By Nick Brunger
October’s production of “The Welkin”, by the Cotswold Players, recalls a dark time in our county’s history when public executions were commonplace and many women ended their lives on the gallows.
In this tense historical drama a young woman, Sally Poppy, has been found guilty of murdering the daughter of a local aristocrat. Her lover has already been hanged and Sally’s journey to the noose is dependent on whether she is pregnant, as she claims, or openly lying.
While her fate is being determined by the judge a mob outside the courtroom bays for her execution.
In Lucy Kirkwood’s play, a jury of twelve women are plucked from the community to decide whether Sally is telling the truth. If they decide in her favour the young woman will live but if not then she will end her life at the end of the hangman’s noose.
“The Welkin” is set in rural Suffolk in 1759, but the case has strong parallels with similar trials in Gloucestershire.
“Pleading the belly”, or claiming to be pregnant, was a common way for a woman to try and avoid the death sentence. The process allowed a woman in the later stages of pregnancy to receive a reprieve until after she had given birth to her child.
During the 18th century according to what became known as the “Bloody Code” some two hundred or so crimes attracted capital punishment and dozens of women were sentenced to be hanged, often for the most minor of crimes.
Among those who died on the gallows were females who had committed minor crimes including forgery, horse theft and burglary.
In June 1752, Anne Williams was admitted to Cirencester House of Correction, being suspected of poisoning her husband, William, with mercury.
At her trial in Gloucester Mrs Williams was found guilty and sentenced to death, but the sentence was postponed for a few days. The Gloucester Journal reported that she “pleaded her Belly, but after she had been examined by a “Jury of Matrons” she was found not quick,” as the old-fashioned term for pregnancy was then called.
Grotesquely, history tells us that Anne was not hanged, instead ending her life at the stake as the last woman in our county to be burnt to death.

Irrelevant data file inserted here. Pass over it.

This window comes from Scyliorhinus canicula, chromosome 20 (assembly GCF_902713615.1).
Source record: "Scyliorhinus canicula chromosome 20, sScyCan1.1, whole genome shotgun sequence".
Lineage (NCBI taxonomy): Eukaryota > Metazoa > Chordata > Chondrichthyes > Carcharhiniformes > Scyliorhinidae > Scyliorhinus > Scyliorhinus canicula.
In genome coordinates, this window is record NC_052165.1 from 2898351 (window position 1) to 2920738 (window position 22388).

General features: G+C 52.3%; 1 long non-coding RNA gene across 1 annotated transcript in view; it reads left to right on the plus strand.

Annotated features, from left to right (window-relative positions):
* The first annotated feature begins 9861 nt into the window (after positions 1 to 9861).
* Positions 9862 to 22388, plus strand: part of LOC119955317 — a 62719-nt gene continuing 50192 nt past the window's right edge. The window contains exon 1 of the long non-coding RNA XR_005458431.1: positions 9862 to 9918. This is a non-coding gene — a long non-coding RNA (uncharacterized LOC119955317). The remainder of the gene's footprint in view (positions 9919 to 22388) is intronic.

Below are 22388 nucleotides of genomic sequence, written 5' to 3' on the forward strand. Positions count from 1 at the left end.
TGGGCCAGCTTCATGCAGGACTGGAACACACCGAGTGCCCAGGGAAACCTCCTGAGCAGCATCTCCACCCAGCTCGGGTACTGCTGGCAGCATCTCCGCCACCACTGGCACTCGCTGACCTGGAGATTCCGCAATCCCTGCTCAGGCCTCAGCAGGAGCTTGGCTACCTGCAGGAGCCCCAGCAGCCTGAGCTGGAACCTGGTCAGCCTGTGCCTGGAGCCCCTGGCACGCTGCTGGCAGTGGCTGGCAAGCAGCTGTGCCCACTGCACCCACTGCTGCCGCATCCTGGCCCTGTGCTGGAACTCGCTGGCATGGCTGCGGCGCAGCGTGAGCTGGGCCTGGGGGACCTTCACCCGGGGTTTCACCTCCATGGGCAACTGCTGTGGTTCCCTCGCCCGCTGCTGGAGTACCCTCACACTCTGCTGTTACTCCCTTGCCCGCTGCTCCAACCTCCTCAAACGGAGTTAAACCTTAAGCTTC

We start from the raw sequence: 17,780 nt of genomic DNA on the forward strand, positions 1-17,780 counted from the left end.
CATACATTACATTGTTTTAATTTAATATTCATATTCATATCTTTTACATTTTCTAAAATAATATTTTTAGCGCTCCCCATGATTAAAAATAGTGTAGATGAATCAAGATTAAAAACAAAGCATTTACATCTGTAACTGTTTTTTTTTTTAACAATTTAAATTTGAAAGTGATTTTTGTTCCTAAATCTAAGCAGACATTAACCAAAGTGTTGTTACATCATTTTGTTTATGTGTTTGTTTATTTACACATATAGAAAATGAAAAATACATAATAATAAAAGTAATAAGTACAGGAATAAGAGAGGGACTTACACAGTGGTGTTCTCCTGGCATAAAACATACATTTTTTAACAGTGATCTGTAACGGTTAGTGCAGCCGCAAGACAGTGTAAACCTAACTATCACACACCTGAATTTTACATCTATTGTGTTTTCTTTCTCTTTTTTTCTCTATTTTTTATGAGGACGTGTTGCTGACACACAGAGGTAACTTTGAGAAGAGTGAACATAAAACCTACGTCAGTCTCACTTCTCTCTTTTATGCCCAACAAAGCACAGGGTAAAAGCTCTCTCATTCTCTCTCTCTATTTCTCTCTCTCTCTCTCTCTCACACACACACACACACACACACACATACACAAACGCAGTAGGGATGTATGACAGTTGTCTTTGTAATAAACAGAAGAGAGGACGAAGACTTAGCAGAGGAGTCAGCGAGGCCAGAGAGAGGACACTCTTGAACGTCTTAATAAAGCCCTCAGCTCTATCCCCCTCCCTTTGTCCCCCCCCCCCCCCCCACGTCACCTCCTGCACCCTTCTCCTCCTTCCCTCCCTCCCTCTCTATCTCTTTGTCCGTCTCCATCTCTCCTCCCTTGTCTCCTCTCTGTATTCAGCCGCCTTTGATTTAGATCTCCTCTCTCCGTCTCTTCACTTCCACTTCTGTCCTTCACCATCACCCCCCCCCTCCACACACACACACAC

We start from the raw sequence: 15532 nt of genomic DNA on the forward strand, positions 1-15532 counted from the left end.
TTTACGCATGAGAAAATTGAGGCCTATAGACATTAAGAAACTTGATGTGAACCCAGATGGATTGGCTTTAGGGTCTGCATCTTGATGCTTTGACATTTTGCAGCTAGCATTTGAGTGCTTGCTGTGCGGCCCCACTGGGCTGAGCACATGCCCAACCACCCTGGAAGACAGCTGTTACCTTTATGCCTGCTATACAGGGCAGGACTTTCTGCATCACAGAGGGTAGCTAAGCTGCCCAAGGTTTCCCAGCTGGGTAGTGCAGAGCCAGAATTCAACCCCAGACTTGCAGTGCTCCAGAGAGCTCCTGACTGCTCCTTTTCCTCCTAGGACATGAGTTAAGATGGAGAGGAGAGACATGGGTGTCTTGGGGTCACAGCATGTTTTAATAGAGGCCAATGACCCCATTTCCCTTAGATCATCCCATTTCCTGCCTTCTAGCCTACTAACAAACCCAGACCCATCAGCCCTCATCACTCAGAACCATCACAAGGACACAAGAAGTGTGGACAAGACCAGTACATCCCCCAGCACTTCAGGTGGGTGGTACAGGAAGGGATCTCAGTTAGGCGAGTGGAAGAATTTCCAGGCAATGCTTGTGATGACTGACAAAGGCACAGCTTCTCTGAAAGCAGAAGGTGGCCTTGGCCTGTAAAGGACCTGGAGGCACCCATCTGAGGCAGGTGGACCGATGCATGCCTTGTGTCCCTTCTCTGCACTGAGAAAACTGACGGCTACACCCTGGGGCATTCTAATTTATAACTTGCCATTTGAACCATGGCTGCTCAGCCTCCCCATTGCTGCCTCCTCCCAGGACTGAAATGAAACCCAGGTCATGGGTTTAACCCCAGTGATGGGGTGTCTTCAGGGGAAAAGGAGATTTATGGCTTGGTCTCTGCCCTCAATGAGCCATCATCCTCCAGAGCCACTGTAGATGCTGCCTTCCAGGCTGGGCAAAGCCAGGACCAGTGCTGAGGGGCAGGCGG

In the same year that “The Welkin” is set Edith Saunders went to the gallows at Over, where Gloucester’s executions were carried out. She had stabbed a man to death with her penknife, but three other women accused of the same crime managed to escape to death penalty.
Despite the constant threat of hanging courts often showed mercy and many of those sentenced to hang found their punishments were commuted to terms of imprisonment or deportation to Australia.
Despite The Welkin’s strong historical theme, the director Jonathan Vickers says the play also has plenty of humour.
“One of the actresses told me that for a play with such a serious subject matter, she was amazed at how funny it is. Nearly every character has a number of laugh-out-loud lines!”
“Although it is set two-hundred-and-fifty years in the past the drama has great relevance today.” “
The central theme of the play is the status of women in a world governed by men, with a stark reminder that, although we have made progress in the last two-hundred-and-fifty years there is still plenty to do.”
“With the accused’s life in jeopardy you could argue that The Welkin is a thriller, albeit with plenty of coarse humour.”
“It deals with timeless issues of privilege, progress, the status of women, and whether violence is ever justified.”
First performed at the National Theatre just before lockdown, The Stage newspaper called the play “thrilling and beautifully calibrated, tight as a high wire … a gripping richly textured history play.”
The Welkin is being performed at the Cotswold Playhouse from Tuesday 11th to Saturday 15th October.
Warning – this play contains adult themes, strong language and some violence. Age guidance: 12+